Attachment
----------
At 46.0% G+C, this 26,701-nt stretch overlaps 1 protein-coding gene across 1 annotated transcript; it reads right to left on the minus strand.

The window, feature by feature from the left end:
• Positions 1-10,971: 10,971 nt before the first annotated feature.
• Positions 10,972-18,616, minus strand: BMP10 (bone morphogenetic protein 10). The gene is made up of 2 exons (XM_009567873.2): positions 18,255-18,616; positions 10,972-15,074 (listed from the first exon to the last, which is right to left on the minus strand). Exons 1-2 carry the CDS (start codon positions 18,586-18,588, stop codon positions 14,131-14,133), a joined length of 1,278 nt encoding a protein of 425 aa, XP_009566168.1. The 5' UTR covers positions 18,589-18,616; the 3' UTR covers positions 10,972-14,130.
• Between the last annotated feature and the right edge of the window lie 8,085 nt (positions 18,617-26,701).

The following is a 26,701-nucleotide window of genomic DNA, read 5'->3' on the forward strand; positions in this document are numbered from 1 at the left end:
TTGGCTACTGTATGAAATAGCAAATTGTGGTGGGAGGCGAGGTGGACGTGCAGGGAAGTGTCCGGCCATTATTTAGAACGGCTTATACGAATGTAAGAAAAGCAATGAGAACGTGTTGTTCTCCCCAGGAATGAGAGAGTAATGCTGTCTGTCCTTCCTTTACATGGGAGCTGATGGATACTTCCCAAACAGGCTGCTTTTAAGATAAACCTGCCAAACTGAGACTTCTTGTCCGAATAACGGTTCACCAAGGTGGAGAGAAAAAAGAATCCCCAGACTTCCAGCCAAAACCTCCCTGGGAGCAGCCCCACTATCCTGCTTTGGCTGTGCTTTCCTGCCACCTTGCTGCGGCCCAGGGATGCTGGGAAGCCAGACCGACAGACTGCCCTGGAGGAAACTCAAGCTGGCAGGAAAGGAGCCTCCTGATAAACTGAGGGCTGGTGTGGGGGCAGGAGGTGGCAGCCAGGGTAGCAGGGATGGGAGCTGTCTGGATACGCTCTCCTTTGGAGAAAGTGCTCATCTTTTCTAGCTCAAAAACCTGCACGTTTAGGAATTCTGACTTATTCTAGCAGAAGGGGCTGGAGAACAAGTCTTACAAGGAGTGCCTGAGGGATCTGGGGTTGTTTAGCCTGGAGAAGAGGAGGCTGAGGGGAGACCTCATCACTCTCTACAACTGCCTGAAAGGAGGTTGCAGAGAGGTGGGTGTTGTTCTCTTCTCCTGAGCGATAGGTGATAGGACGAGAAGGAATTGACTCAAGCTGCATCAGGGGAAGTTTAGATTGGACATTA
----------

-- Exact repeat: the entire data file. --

At 46.0% G+C, this 26,701-nt stretch overlaps 1 protein-coding gene across 1 annotated transcript; it reads right to left on the minus strand.

The window, feature by feature from the left end:
• Positions 1-10,971: 10,971 nt before the first annotated feature.
• Positions 10,972-18,616, minus strand: BMP10 (bone morphogenetic protein 10). The gene is made up of 2 exons (XM_009567873.2): positions 18,255-18,616; positions 10,972-15,074 (listed from the first exon to the last, which is right to left on the minus strand). Exons 1-2 carry the CDS (start codon positions 18,586-18,588, stop codon positions 14,131-14,133), a joined length of 1,278 nt encoding a protein of 425 aa, XP_009566168.1. The 5' UTR covers positions 18,589-18,616; the 3' UTR covers positions 10,972-14,130.
• Between the last annotated feature and the right edge of the window lie 8,085 nt (positions 18,617-26,701).

The following is a 26,701-nucleotide window of genomic DNA, read 5'->3' on the forward strand; positions in this document are numbered from 1 at the left end:
TTGGCTACTGTATGAAATAGCAAATTGTGGTGGGAGGCGAGGTGGACGTGCAGGGAAGTGTCCGGCCATTATTTAGAACGGCTTATACGAATGTAAGAAAAGCAATGAGAACGTGTTGTTCTCCCCAGGAATGAGAGAGTAATGCTGTCTGTCCTTCCTTTACATGGGAGCTGATGGATACTTCCCAAACAGGCTGCTTTTAAGATAAACCTGCCAAACTGAGACTTCTTGTCCGAATAACGGTTCACCAAGGTGGAGAGAAAAAAGAATCCCCAGACTTCCAGCCAAAACCTCCCTGGGAGCAGCCCCACTATCCTGCTTTGGCTGTGCTTTCCTGCCACCTTGCTGCGGCCCAGGGATGCTGGGAAGCCAGACCGACAGACTGCCCTGGAGGAAACTCAAGCTGGCAGGAAAGGAGCCTCCTGATAAACTGAGGGCTGGTGTGGGGGCAGGAGGTGGCAGCCAGGGTAGCAGGGATGGGAGCTGTCTGGATACGCTCTCCTTTGGAGAAAGTGCTCATCTTTTCTAGCTCAAAAACCTGCACGTTTAGGAATTCTGACTTATTCTAGCAGAAGGGGCTGGAGAACAAGTCTTACAAGGAGTGCCTGAGGGATCTGGGGTTGTTTAGCCTGGAGAAGAGGAGGCTGAGGGGAGACCTCATCACTCTCTACAACTGCCTGAAAGGAGGTTGCAGAGAGGTGGGTGTTGTTCTCTTCTCCTGAGCGATAGGTGATAGGACGAGAAGGAATTGACTCAAGCTGCATCAGGGGAAGTTTAGATTGGACATTA